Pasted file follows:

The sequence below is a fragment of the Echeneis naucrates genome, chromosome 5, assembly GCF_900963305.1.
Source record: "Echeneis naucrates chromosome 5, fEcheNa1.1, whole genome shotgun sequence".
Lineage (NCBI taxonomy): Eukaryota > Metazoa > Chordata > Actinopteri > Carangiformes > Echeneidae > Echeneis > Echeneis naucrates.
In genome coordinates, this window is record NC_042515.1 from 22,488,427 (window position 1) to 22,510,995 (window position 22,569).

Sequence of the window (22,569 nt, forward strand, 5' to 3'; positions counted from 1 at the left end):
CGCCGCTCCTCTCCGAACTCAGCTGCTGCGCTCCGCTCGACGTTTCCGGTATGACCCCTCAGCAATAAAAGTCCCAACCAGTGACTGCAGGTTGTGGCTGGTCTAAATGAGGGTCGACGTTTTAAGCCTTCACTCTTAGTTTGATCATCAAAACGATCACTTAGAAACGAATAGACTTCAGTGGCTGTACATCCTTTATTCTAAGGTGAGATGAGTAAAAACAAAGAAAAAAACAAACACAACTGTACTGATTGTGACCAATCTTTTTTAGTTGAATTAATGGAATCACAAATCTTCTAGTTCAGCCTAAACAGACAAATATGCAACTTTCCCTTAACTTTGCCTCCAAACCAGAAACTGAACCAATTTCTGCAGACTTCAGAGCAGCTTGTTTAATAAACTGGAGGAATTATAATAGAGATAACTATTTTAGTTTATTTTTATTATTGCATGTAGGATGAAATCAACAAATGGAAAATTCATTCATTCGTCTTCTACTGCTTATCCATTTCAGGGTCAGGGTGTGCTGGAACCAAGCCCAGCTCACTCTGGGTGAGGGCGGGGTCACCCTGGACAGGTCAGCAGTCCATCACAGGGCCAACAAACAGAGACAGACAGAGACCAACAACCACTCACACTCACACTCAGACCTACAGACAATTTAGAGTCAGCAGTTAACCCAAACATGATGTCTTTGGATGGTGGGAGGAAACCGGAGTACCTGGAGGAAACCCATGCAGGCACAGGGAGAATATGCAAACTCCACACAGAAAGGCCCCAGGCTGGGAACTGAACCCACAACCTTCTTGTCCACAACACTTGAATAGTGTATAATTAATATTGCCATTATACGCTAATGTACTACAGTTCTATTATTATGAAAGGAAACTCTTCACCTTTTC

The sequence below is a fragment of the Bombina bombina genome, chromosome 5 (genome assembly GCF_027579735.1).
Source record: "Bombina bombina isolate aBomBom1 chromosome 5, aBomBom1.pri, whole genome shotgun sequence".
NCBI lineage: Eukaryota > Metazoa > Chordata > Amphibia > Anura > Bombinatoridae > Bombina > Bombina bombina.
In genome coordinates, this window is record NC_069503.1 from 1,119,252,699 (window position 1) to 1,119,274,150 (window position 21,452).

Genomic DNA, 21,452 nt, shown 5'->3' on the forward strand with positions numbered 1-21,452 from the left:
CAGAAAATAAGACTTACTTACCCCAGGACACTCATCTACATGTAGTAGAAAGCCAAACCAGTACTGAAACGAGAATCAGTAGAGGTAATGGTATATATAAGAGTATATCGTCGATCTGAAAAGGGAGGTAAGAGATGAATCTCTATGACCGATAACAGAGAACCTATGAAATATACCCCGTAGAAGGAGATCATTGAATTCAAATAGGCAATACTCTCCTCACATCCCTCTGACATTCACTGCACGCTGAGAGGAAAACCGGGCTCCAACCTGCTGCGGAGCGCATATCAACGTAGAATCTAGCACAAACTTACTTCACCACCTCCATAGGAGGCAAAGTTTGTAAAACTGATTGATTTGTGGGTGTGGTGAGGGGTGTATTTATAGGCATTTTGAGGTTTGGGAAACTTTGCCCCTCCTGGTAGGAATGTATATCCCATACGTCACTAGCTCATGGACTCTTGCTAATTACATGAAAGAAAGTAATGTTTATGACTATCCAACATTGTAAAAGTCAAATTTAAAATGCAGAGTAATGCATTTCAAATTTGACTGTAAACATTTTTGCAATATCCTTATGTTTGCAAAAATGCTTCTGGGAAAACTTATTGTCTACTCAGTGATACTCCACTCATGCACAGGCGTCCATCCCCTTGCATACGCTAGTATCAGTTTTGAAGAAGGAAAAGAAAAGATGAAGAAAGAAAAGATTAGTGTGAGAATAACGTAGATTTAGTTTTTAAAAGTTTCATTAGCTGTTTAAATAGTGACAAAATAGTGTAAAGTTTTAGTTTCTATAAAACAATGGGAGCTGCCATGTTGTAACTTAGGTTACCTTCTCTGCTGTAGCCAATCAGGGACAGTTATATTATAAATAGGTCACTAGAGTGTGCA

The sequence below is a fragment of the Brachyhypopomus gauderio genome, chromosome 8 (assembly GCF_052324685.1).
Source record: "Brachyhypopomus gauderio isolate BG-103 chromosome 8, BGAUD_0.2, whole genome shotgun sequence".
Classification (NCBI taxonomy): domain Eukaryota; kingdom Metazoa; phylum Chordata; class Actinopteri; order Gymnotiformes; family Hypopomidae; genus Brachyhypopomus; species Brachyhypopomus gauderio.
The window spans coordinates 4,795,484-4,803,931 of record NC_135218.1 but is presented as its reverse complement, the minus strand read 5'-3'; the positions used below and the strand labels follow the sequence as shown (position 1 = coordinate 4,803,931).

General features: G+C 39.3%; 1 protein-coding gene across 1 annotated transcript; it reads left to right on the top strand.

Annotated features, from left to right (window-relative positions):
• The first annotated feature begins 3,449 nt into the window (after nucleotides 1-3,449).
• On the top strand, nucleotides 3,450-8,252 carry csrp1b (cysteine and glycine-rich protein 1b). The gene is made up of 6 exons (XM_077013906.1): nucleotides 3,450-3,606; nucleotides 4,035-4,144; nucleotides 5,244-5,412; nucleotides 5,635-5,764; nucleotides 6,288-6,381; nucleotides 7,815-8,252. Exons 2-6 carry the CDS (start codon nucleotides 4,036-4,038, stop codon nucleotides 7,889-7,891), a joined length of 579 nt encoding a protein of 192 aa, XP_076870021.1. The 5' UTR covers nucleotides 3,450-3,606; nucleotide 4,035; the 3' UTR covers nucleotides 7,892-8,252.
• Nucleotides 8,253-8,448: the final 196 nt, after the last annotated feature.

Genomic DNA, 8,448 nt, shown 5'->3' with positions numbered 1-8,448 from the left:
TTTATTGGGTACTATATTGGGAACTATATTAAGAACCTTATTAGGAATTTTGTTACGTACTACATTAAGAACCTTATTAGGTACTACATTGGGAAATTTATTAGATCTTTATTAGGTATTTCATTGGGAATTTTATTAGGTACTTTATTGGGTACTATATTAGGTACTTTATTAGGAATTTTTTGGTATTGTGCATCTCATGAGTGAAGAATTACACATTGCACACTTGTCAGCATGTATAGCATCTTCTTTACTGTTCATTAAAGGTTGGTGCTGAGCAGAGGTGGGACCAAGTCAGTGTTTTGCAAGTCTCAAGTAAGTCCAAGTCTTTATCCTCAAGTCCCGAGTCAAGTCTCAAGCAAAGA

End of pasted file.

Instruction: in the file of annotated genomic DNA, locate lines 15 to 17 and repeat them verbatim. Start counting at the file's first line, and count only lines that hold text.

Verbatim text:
Classification (NCBI taxonomy): domain Eukaryota; kingdom Metazoa; phylum Chordata; class Actinopteri; order Gymnotiformes; family Hypopomidae; genus Brachyhypopomus; species Brachyhypopomus gauderio.
The window spans coordinates 4,795,484-4,803,931 of record NC_135218.1 but is presented as its reverse complement, the minus strand read 5'-3'; the positions used below and the strand labels follow the sequence as shown (position 1 = coordinate 4,803,931).

General features: G+C 39.3%; 1 protein-coding gene across 1 annotated transcript; it reads left to right on the top strand.